The Governor has proposed that school boards have up to five years (not three) to evaluate a teacher before granting tenure. This is good, but the Governor should be encouraged to take his reform at least two steps further as reflected in Senate Bill 624/House Bill 367.
After the Senate Education Committee voted last week in favor of a bill that would remove collective bargaining rights from the state’s teachers’ union, the tenure of teacher tenure is the next target on the list of education reforms to be considered. This time it is the Governor who is doing the “shooting.” The Governor’s idea is a good one, but has he gone far enough?
Tenure is a right granted to teachers in Tennessee’s public school system that allegedly protects them from wrongful termination (it can also protect them when they should be terminated) and accords them several opportunities to oppose any disciplinary action by a school board. During my 12 years in office I often heard school administrators lament the number of hurdles they had to jump through to dismiss a bad teacher.
Right now, under Tennessee law, school boards must grant tenure after three years or essentially “fire” the teacher by not granting them a contract for a fourth year.
The Governor has rightly noted that three years is hardly enough time in which to evaluate whether a teacher should be given a near lifetime guarantee of employment. Consequently he has proposed that school boards have up to five years to evaluate a teacher before granting tenure. This is good. In fact, legislation that our legislative arm, Family Action of Tennessee, has already gotten legislative sponsors to file, proposes a five-year evaluation period. You can read the bill (SB 624/HB 367) at this link.
As far as it goes, the Governor’s proposal is a good one, assuming that the abolition of tenure is not politically feasible, which might be the case. But we would encourage our Governor to take his reform at least two steps further as reflected in SB 624/HB 367. (There’s also been talk that the Governor might recommend that tenure have to be renewed every five years, which is a good idea but one not yet formally presented.)
First, with tenure being an act with such finality, it would be appropriate not to require a school board to make the dramatic and rather final decision to grant tenure or fire a teacher after just five years. That is why we have proposed allowing a school board to grant tenure at the end of the fifth year, but have up through the tenth year to make that decision.
Some might say this is not teacher-friendly, but actually it is. I know law firms and accounting firms have begun to recognize that someone may be a good lawyer but just not an equity level partner in the business. So many have created intermediate levels of professional employment. Thus it is now not always a choice between being unemployed or becoming an equity partner. Essentially young associates have more time to prove themselves and perhaps move up the ranks. And in the interim, the legal or accounting firm has a solid practitioner working for them.
And the same should be true with teachers, if we’re not going to abolish tenure altogether. A young teacher, thrown into a tough classroom, might really struggle the first couple of years. Current law would foster a school board letting the teacher go after that second year to avoid having to make the tenure decision at the end of year three. But over time, the person may grow as a teacher. It may be that they will hit their stride in year four or five, but should a school board have to make a decision based on one or two good years out of five? If they are uncertain, then the teacher is fired, maybe a teacher that will really prove to be good. So why not give that teacher another year or two or three to prove himself or herself?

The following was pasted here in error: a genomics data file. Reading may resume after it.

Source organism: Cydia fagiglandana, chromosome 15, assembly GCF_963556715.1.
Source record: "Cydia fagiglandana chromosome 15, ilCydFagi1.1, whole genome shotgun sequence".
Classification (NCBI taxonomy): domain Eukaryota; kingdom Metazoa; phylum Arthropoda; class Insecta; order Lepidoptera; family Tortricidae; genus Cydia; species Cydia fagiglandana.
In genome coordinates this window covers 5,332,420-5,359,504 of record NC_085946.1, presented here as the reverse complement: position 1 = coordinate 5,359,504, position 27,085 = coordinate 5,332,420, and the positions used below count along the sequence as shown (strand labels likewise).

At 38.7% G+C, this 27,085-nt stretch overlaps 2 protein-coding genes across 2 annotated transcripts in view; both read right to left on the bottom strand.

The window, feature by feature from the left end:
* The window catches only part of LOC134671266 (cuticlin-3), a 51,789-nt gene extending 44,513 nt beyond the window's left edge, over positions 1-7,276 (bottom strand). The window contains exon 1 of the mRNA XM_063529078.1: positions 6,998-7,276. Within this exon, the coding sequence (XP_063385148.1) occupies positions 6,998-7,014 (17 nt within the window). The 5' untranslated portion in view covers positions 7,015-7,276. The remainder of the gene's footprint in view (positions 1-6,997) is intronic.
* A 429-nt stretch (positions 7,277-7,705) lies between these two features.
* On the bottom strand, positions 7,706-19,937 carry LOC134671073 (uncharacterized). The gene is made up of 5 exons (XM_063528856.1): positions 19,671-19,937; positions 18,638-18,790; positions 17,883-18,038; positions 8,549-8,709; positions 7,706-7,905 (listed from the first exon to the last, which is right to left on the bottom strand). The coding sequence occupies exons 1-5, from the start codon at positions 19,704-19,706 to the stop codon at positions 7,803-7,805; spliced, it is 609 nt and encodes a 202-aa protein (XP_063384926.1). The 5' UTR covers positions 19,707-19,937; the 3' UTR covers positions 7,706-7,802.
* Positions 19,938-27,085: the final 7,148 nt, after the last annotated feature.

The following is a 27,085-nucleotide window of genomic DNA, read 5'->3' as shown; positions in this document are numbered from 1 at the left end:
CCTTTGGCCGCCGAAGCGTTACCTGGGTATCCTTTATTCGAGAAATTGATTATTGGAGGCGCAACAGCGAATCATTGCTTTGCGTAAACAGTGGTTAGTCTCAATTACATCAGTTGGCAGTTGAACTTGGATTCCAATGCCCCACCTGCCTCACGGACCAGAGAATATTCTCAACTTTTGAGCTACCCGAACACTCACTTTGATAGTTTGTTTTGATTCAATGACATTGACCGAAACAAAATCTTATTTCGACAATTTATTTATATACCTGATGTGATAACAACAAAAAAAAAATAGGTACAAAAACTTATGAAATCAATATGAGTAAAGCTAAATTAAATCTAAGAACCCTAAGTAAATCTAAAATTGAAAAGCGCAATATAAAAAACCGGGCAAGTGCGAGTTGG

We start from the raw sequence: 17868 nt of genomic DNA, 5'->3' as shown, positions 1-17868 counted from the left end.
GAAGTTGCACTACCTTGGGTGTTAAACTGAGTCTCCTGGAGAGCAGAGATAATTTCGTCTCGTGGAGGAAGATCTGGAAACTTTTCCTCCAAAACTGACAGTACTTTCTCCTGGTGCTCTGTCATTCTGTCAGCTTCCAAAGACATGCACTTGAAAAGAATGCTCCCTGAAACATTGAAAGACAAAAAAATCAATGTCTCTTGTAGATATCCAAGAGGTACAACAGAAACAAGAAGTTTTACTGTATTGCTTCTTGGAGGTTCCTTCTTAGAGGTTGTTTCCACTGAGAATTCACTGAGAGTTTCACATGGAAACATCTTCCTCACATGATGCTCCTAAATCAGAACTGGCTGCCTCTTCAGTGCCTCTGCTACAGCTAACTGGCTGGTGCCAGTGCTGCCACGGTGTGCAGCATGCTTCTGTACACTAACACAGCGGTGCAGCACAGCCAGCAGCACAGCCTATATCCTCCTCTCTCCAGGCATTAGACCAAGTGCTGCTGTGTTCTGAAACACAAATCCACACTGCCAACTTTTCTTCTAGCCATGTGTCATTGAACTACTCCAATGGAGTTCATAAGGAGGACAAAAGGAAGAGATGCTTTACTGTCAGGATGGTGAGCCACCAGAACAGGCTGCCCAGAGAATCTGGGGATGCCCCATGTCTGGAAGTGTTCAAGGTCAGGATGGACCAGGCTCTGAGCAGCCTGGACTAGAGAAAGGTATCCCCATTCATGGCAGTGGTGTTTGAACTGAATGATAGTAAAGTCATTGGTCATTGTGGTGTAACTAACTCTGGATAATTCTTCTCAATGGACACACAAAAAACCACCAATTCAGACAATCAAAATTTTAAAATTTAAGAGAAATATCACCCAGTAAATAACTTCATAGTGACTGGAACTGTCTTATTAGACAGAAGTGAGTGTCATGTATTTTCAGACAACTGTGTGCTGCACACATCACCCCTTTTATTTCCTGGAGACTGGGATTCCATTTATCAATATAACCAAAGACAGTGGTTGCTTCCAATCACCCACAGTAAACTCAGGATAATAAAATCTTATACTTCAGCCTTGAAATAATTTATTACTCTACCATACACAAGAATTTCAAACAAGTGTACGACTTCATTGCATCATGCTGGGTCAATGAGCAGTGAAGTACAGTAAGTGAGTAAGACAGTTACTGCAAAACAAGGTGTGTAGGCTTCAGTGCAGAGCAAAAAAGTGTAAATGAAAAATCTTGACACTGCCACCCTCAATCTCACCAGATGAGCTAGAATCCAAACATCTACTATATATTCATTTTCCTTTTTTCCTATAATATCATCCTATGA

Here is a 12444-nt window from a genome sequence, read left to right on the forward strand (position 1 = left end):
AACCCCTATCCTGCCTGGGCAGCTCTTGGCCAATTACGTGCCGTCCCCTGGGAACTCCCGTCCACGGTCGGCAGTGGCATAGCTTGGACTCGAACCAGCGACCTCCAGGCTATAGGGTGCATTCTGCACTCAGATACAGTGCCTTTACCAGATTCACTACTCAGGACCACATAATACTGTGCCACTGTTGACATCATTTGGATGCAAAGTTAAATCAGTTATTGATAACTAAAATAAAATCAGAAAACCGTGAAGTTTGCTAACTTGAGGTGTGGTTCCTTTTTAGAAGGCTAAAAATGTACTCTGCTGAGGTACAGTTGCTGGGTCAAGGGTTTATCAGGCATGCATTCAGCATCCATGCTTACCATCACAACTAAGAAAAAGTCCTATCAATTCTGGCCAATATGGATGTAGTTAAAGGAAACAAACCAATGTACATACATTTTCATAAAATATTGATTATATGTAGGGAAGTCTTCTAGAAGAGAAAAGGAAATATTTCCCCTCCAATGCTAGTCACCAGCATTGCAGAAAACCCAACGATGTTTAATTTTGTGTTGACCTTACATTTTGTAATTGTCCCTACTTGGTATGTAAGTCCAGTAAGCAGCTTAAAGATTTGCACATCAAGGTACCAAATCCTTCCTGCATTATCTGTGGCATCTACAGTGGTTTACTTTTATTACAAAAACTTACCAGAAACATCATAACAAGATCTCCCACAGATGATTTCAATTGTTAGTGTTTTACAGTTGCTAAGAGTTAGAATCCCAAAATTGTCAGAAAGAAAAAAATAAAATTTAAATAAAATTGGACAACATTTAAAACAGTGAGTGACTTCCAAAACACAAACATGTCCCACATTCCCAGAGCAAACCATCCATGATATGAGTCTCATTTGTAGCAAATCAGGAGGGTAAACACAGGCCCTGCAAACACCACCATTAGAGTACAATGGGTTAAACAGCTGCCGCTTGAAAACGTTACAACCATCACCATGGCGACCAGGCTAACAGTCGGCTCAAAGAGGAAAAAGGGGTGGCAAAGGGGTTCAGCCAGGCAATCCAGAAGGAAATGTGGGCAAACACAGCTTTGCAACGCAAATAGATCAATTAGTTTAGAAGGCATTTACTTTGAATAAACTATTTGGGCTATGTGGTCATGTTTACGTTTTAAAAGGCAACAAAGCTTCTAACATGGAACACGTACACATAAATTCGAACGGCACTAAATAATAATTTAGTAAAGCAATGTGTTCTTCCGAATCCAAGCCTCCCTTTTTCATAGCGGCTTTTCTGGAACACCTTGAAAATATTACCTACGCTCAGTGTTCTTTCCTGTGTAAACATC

Setting an upper limit of 10 years recognizes that a teacher shouldn’t be left hanging forever. If there’s going to be tenure, at some point the school board needs to fish or cut bait, as the saying goes.
But even this is not enough. Right now teachers who are disciplined or fired get three bites at the apple to reverse the decision. First they have the right to a full-blown trial in front of an impartial hearing examiner. If the teacher doesn’t like the result, he or she then has a right to appeal to the school board. And if the teacher doesn’t like the school board’s affirmation of the hearing examiner’s decision, he or she has a right to appeal to the Chancery Court. This is a time-consuming procedure that can keep a bad teacher in the classroom longer than is good for students. And it can be a costly procedure for supposedly cash-strapped school boards. Consequently administrators often find it easier just to reassign a teacher to another school or move that teacher into an administrative position, where they only waste taxpayers’ money, not a student’s mind.
So SB 624/HB 367 removes the third bite at the apple and stops the process with the school board. After all, we elect school boards to run our schools, and if they get in the habit of firing good teachers, voters can provide the school board members the opportunity to return to private life. It is not in the long-term best interest of principals and school boards to fire good teachers.
But elimination of this third bite at the apple—appeal to chancery court—doesn’t mean that if some law is violated that a teacher can’t sue. If, for instance, a school violates the state’s antidiscrimination law by letting a teacher go because of his or her race, then the teacher has a cause of action against the school independent of the tenure laws.
So, Governor, thanks for taking on tenure reform. For the sake of parents who want good teachers for their children and bad teachers removed as quickly as possible, we’re for you. We just hope you’ll consider taking your reform a little bit further.